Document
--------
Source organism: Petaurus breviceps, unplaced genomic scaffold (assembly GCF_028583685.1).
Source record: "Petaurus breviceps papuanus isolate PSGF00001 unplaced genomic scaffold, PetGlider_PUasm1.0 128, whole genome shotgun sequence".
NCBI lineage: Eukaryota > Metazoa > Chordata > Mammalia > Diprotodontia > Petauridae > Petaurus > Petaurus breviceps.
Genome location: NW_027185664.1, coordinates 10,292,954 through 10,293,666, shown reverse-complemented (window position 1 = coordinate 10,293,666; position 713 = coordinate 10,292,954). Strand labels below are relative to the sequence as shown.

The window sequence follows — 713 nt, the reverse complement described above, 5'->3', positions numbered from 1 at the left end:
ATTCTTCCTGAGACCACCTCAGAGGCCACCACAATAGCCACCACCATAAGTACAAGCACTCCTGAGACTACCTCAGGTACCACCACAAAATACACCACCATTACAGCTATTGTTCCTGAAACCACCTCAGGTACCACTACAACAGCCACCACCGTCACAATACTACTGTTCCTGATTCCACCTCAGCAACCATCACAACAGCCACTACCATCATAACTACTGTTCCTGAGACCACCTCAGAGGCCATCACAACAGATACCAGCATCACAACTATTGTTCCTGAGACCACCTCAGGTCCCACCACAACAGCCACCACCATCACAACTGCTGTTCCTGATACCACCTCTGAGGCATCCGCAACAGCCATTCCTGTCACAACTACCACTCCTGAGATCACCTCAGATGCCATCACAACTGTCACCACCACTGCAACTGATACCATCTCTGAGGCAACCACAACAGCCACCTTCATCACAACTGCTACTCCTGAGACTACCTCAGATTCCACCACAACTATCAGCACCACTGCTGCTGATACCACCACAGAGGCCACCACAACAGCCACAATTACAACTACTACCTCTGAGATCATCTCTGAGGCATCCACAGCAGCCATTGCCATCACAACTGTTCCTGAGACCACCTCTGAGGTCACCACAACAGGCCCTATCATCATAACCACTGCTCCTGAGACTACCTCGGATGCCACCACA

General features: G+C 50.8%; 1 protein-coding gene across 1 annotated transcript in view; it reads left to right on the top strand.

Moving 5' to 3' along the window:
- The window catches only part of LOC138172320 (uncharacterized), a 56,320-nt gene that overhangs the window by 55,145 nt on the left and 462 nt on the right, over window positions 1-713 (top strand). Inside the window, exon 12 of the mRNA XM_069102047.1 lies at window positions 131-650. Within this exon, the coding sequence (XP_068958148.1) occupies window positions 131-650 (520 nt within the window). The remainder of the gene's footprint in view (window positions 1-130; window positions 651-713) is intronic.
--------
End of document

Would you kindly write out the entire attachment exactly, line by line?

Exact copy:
Source organism: Petaurus breviceps, unplaced genomic scaffold (assembly GCF_028583685.1).
Source record: "Petaurus breviceps papuanus isolate PSGF00001 unplaced genomic scaffold, PetGlider_PUasm1.0 128, whole genome shotgun sequence".
NCBI lineage: Eukaryota > Metazoa > Chordata > Mammalia > Diprotodontia > Petauridae > Petaurus > Petaurus breviceps.
Genome location: NW_027185664.1, coordinates 10,292,954 through 10,293,666, shown reverse-complemented (window position 1 = coordinate 10,293,666; position 713 = coordinate 10,292,954). Strand labels below are relative to the sequence as shown.

The window sequence follows — 713 nt, the reverse complement described above, 5'->3', positions numbered from 1 at the left end:
ATTCTTCCTGAGACCACCTCAGAGGCCACCACAATAGCCACCACCATAAGTACAAGCACTCCTGAGACTACCTCAGGTACCACCACAAAATACACCACCATTACAGCTATTGTTCCTGAAACCACCTCAGGTACCACTACAACAGCCACCACCGTCACAATACTACTGTTCCTGATTCCACCTCAGCAACCATCACAACAGCCACTACCATCATAACTACTGTTCCTGAGACCACCTCAGAGGCCATCACAACAGATACCAGCATCACAACTATTGTTCCTGAGACCACCTCAGGTCCCACCACAACAGCCACCACCATCACAACTGCTGTTCCTGATACCACCTCTGAGGCATCCGCAACAGCCATTCCTGTCACAACTACCACTCCTGAGATCACCTCAGATGCCATCACAACTGTCACCACCACTGCAACTGATACCATCTCTGAGGCAACCACAACAGCCACCTTCATCACAACTGCTACTCCTGAGACTACCTCAGATTCCACCACAACTATCAGCACCACTGCTGCTGATACCACCACAGAGGCCACCACAACAGCCACAATTACAACTACTACCTCTGAGATCATCTCTGAGGCATCCACAGCAGCCATTGCCATCACAACTGTTCCTGAGACCACCTCTGAGGTCACCACAACAGGCCCTATCATCATAACCACTGCTCCTGAGACTACCTCGGATGCCACCACA

General features: G+C 50.8%; 1 protein-coding gene across 1 annotated transcript in view; it reads left to right on the top strand.

Moving 5' to 3' along the window:
- The window catches only part of LOC138172320 (uncharacterized), a 56,320-nt gene that overhangs the window by 55,145 nt on the left and 462 nt on the right, over window positions 1-713 (top strand). Inside the window, exon 12 of the mRNA XM_069102047.1 lies at window positions 131-650. Within this exon, the coding sequence (XP_068958148.1) occupies window positions 131-650 (520 nt within the window). The remainder of the gene's footprint in view (window positions 1-130; window positions 651-713) is intronic.